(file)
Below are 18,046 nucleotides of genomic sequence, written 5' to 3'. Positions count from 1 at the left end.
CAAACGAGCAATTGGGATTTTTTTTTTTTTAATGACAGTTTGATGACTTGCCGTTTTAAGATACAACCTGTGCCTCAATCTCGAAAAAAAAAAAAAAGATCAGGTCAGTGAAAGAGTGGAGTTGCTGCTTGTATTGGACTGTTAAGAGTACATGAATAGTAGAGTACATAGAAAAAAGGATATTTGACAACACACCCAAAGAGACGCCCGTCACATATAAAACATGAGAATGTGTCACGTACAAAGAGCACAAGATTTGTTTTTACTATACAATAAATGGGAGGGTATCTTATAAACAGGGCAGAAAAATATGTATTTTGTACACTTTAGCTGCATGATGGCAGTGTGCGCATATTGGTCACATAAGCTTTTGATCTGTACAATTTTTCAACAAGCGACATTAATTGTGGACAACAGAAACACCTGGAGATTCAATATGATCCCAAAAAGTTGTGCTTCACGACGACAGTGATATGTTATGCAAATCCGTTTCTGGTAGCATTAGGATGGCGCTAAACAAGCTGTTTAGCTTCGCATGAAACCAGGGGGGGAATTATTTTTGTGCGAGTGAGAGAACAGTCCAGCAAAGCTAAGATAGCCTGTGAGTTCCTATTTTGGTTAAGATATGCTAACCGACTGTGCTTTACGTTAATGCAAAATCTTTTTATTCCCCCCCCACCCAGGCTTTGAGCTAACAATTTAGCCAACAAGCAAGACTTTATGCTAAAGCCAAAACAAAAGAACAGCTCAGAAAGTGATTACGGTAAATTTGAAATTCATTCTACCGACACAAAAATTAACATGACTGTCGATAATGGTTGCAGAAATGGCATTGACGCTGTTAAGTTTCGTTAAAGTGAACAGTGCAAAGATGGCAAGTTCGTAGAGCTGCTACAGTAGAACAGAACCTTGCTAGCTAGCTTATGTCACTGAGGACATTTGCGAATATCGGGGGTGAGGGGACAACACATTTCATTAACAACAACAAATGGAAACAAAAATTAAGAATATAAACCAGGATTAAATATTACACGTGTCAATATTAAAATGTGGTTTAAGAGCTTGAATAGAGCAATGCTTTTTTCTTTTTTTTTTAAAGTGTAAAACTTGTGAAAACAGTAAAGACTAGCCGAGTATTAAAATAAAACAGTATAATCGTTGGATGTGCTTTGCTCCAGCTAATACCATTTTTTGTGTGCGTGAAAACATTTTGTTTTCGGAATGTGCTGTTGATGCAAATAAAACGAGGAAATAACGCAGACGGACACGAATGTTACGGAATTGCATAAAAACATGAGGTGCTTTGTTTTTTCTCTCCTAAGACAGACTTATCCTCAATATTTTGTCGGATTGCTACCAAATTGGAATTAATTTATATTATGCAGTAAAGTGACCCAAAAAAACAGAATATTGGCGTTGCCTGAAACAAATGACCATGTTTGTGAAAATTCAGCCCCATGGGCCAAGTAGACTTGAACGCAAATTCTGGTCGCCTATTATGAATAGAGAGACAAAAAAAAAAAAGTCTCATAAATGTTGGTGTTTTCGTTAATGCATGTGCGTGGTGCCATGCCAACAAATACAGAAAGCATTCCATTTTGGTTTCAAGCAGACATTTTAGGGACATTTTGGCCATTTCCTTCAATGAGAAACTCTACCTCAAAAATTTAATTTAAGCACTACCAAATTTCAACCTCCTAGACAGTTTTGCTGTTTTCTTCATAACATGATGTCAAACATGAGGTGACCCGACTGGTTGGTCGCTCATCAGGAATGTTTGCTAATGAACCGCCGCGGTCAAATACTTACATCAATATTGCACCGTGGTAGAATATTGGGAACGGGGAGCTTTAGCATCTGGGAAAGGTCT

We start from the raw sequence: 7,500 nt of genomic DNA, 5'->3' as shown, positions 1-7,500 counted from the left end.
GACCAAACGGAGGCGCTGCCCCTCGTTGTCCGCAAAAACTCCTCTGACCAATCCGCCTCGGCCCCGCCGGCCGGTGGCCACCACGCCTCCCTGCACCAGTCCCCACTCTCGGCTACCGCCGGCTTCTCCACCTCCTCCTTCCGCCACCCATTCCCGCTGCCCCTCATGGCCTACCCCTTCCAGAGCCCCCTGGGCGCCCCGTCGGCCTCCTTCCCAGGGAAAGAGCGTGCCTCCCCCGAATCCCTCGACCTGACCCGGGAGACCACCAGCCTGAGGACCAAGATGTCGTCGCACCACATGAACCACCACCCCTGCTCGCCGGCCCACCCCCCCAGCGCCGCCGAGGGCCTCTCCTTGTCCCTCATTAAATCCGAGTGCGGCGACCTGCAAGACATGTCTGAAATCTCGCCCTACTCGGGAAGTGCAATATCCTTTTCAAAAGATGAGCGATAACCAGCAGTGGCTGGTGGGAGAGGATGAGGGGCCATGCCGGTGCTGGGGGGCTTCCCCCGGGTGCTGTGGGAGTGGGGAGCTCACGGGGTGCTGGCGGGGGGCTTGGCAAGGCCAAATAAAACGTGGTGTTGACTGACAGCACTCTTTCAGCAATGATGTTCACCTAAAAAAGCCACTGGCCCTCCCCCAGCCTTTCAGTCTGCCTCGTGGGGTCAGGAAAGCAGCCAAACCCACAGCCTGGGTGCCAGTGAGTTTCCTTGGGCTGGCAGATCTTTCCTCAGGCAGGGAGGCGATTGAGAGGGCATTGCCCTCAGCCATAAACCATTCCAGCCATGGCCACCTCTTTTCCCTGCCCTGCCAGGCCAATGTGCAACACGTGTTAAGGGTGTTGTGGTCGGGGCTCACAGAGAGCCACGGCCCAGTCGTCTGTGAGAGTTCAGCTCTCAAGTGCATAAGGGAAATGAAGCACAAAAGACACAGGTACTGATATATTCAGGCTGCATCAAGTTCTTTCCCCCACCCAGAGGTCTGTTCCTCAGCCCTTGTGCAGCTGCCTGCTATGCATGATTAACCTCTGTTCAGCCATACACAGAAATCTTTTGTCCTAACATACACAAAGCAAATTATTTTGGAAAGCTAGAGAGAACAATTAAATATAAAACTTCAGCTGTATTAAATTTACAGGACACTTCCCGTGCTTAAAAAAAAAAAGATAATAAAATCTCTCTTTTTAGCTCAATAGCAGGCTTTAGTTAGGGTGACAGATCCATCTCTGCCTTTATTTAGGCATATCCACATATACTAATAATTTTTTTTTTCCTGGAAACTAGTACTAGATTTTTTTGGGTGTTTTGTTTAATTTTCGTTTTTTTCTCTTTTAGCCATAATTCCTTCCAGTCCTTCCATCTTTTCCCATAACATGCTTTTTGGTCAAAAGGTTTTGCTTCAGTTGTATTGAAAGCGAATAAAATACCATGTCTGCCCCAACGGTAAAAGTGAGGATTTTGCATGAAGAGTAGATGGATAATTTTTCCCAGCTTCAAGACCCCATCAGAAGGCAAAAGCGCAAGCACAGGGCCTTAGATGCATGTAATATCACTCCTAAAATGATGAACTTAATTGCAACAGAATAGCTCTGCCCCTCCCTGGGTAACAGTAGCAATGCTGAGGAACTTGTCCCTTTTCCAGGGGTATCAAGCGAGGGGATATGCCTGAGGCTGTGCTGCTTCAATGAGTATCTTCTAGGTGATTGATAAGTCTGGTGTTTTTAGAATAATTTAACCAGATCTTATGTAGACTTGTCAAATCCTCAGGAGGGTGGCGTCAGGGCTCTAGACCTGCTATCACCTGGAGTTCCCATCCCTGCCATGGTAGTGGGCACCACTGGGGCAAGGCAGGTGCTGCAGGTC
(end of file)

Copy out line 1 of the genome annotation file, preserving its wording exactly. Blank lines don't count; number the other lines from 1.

Below are 18,046 nucleotides of genomic sequence, written 5' to 3'. Positions count from 1 at the left end.